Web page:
Charles Augustin de Coulomb and the Electrostatic Force

Charles-Augustin de Coulomb (1736 - 1806)

Charles-Augustin de Coulomb (1736 – 1806)

On June 14, 1736, French physicist Charles Augustin de Coulomb was born. He is best known for developing Coulomb’s law, the definition of the electrostatic force of attraction and repulsion, but also did important work on friction. The SI unit of electric charge, the coulomb, was named after him.

Charles Augustin de Coulomb – Early Years

Charles Augustin de Coulomb received a good education in mathematics, astronomy, chemistry and botany since both sides of his family were respected and quite wealthy which allowed Coulomb to be raised as a child of privilege. He went to school in the Collège Mazarin in Paris, but, after his father had made some poor decisions, the family faced financial difficulties and Coulomb moved along with his father to Montpelier, where he joined the Academy of Sciences and managed to present several papers, focusing mostly on topics in astronomy and mathematics. He began studying there in early 1760 and graduated at the end of 1761, beginning his career in government service as a lieutenant in the Corps de Génie, where Coulomb performed tasks as a civil engineer, for example in the repair of fortifications. He was initially stationed in Brest and from 1764 in Martinique in the Caribbean, which had been temporarily conquered by the English in 1762 and was to be more strongly fortified after being returned by France. Until 1772, Coulomb directed the construction of the new Fort Bourbon. The fruit of this work was also a treatise on structural analysis, which he published in the treatises of the French Academy of Sciences (Académie des sciences) in 1773 after his return to France, and which brought him to the attention of scientists such as his former teacher Charles Bossut.

Engineering and Mechanics

Coloumb began to focus more and more in engineering and mechanics, which provided him with a firm foundation on which his later theoretical efforts were built. He submitted his first treatise to the Academy of Sciences in Paris in 1773, and many more would follow on topics ranging from mathematical solutions of engineering problems to studies of friction, elasticity, electricity and magnetism. While stationed in Cherbourg, Coulomb wrote a treatise on the compass that won him a prize from the Paris Academy in 1777. The treatise was also significant because it dealt with the torsion balance (and, in general, the torsion of thin threads), which would later become the basis of his experiments to measure even weak forces. After a visit to Rochefort in the late 1770s, Coloumb was promoted to a Captain and employed at La Rochelle, the Isle of Aix and Cherbourg. In this period, Coulomb discussed his experiments with electrostatic forces and explained the inverse square law that they led Coulomb to posit.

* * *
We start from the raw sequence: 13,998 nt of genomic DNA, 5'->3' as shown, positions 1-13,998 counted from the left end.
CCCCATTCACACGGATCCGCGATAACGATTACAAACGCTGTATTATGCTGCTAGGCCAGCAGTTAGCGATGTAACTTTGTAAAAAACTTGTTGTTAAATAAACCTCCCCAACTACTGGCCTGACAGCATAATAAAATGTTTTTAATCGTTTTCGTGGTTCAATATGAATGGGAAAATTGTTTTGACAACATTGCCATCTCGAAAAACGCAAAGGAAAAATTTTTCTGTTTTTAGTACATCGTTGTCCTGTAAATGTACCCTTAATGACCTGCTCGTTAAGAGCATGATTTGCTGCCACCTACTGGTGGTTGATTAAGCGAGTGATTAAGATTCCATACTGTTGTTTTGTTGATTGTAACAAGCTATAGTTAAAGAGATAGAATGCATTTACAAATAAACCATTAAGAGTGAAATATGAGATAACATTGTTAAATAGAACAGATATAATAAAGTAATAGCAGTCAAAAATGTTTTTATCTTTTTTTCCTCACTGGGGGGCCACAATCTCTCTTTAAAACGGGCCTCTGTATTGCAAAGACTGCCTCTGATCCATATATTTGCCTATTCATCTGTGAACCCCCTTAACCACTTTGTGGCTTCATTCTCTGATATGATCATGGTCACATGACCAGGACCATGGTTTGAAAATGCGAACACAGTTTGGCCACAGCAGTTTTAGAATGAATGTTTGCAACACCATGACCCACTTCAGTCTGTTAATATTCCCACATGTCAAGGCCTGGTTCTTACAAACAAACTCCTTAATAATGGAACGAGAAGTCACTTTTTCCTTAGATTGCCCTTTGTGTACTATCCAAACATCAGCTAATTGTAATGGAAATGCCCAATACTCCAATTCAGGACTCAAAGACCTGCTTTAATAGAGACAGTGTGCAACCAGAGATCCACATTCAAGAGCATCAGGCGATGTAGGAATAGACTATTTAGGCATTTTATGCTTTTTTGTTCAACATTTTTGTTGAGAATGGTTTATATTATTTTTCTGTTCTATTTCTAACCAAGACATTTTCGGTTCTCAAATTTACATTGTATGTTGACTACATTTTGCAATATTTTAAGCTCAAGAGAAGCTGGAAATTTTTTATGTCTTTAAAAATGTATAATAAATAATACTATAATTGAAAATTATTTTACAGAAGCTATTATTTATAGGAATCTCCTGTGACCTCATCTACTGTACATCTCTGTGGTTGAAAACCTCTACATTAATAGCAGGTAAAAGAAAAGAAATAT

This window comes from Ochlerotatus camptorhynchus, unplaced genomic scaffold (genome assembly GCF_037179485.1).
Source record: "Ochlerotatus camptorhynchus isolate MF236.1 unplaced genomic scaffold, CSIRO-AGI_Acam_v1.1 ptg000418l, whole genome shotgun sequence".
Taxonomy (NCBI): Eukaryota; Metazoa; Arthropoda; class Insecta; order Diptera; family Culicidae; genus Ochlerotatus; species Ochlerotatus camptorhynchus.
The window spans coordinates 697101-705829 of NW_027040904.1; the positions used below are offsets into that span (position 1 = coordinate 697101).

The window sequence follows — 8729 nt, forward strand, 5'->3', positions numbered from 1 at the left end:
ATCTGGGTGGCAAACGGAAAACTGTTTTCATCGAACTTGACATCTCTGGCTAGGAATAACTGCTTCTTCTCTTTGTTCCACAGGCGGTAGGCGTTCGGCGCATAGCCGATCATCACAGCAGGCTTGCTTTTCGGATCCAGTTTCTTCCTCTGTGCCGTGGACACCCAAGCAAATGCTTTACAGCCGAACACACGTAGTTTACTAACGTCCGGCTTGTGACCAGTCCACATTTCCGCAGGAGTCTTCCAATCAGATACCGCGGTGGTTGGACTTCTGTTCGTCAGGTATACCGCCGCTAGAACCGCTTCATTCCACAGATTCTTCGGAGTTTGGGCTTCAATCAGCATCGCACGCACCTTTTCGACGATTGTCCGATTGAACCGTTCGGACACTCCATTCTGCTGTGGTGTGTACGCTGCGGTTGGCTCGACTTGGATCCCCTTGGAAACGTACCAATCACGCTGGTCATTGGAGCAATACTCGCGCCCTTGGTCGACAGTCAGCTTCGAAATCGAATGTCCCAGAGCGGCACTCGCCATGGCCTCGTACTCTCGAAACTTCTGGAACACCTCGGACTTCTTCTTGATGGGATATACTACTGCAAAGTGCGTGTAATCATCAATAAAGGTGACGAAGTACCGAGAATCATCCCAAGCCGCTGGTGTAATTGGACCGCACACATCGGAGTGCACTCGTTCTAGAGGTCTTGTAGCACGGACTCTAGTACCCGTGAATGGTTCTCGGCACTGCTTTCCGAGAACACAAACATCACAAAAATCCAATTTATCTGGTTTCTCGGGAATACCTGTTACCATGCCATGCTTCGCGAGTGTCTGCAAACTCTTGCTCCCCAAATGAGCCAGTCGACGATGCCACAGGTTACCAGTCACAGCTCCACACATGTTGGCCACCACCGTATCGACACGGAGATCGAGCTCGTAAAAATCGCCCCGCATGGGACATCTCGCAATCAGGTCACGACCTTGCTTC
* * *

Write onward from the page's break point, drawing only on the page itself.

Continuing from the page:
Coulomb electric balance, torsion balance

Coulomb electric balance, torsion balance

The Inverse Square Law

Similar to Isaac Newton’s inverse square law of gravitational force, Coulomb’s law states that the electric force between charged objects inversely depends upon the distance between the objects. That is, like gravity, the electric force acts in a line between two objects and decreases with the square of the distance between them. The primary difference between the law for gravity and that for electric force is that gravitation is influenced by the mass of the objects, whereas Coulomb’s law depends upon the charge of the objects involved. When the objects in question are both positively or both negatively charged, the forces between them are repulsive, but attractive forces arise between objects carrying opposing charges [1].

A Wooden Fortress

In 1779, he was sent to Rochefort to help the Marquis de Montalembert, who was pursuing new ideas in fortress construction that deviated from the classical line of Vauban,[9] to build a fort entirely of wood. At the Rochefort shipyards, he conducted experiments that led to his treatise Theorie des machines simples, in which he developed his theory of frictional forces. It earned him the Grand Prize of the Paris Academy of Sciences in 1781 and led to his admission to the Academy, which made Coulomb independent.

Later Years

After the outbreak of the French Revolution in 1789, Coulomb lost or resigned many of his posts. In 1791 he left the Corps de Genie. After the Academy of Sciences was dissolved in 1793, he retired to the countryside in Blois, where he owned a house and continued his experiments. It was not until 1795 that he returned to Paris with the founding of the Institut de France, which replaced the Academy, and his election as a member of the Institute. Napoleon brought him back into the civil service from 1802 to 1806 as supervisor of the country’s education system, promoting the establishment of new grammar schools (Lycée) throughout France. Charles-Augustin de Coulomb passed away on August 23, 1806.

Walter Lewin, 8.02x – Lect 1 – Electric Charges and Forces – Coulomb’s Law – Polarization, [11]

References and Further Reading:

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